Patients may find more comprehensive healthcare services anchored closer to their homes after the public sector transitions into a new three-cluster system.
The beefed-up healthcare group in their neighbourhood will also bring health promotion, disease prevention and rehabilitative care within their reach.
Singapore's public healthcare sector will be reorganised into three clusters, down from the current six.
Facilities across the country, including general hospitals and polyclinics, will be grouped based on their locations, so that each cluster oversees a specific area of the island.
Singapore Health Services (SingHealth) will merge with Eastern Health Alliance and take charge of services in eastern Singapore, including Changi General Hospital.
The National Healthcare Group (NHG), which will take Alexandra Health System under its wing, will cover the central region.
National University Health System (NUHS), to be paired with Jurong Health Services, will helm the west.
The new clusters, to be known as SingHealth, NHG and NUHS, will cover about 1.1 million to 1.5 million Singapore residents in each region.
Several polyclinics will be transferred across the groups, so that every cluster has primary care services.
After the changes, the different types of public healthcare facilities near one's home are more likely to come under the same management.
Healthcare adviser Jean-Luc Butel said that the mergers should make it easier to strategise and implement decisions across the various institutions.
"You can now make decisions over broader areas of the system," said Mr Butel, who is president of consultancy firm K8 Global.
"For example, the application of best practices across the system should go more easily."
Staff members will also be able to respond more quickly and decisively, such as when implementing new programmes for patients.
The transition is expected to be completed by early next year.
In outlining their visions, the leaders of the new clusters said that one key focus is on delivering integrated care for patients.
Professor John Wong, who will lead the merged NUHS as its group chief executive, said the reorganisation allows long-standing partners in the west to come together to provide "seamless care from prevention to home care".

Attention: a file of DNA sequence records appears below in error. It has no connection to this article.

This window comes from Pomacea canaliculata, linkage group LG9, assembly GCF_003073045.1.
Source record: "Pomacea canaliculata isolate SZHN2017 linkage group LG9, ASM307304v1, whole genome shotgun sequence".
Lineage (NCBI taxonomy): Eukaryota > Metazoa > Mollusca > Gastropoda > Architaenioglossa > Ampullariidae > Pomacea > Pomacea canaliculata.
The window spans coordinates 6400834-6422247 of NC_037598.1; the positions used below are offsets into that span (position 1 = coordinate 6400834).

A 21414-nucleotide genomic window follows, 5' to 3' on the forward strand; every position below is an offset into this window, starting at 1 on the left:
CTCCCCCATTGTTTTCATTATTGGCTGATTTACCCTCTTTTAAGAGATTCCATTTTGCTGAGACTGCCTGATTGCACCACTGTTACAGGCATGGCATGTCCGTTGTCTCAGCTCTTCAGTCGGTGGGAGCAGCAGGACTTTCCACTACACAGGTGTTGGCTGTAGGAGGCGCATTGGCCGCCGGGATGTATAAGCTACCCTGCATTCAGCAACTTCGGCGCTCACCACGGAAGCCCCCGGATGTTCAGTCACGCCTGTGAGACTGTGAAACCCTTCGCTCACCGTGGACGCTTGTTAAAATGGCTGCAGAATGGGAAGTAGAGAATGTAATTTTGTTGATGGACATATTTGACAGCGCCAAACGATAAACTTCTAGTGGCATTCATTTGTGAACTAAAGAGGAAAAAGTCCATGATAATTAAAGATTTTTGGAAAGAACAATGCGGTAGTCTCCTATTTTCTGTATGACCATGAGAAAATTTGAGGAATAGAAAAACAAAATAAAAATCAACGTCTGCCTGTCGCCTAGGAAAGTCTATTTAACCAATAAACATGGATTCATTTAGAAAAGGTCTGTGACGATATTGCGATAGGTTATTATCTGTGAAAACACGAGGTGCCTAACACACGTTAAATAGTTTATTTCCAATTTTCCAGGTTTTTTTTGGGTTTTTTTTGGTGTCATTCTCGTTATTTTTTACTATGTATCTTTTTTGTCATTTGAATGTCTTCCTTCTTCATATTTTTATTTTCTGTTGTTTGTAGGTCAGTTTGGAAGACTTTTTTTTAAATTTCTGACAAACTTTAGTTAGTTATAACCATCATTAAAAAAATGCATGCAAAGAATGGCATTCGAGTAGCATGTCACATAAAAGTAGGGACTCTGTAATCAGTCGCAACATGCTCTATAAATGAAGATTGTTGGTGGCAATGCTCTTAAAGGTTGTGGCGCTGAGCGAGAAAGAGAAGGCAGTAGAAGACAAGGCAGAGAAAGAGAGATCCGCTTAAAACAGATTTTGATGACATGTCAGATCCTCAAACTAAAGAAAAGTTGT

The six regional health systems each have their own strengths.
Some have formed strong primary care networks, while others are stronger in education or research.
The new entities can tap the combined strengths of the original clusters, said MOH.
Professor Ivy Ng, group chief executive of SingHealth, said: "Changi General Hospital's leadership in disciplines like geriatrics, sports medicine, emergency medicine and others will complement SingHealth's range of clinical services."
Similarly, NHG group chief executive Philip Choo said there will be more concerted efforts in wellness and preventive care.
Some hospitals also have existing tie-ups with service providers, such as voluntary welfare organisations, to run programmes for patients.
Such services could be scaled up under the expanded cluster, so residents in a wider area can tap them.
Dr Lee Chien Earn, who heads the Eastern Health Alliance, noted that the cluster has worked on disease prevention and early detection and treatment to help keep people in the community healthy.
A scheme, called Eastern Community Health Outreach, helps residents detect and manage chronic diseases early.
It is currently available in neighbourhoods only in the east, such as Tampines Central and Bedok.
With the merger, Dr Lee said that such successful programmes could be expanded "at pace and scale as part of a larger health cluster".
This article was first published on Jan 19, 2017.
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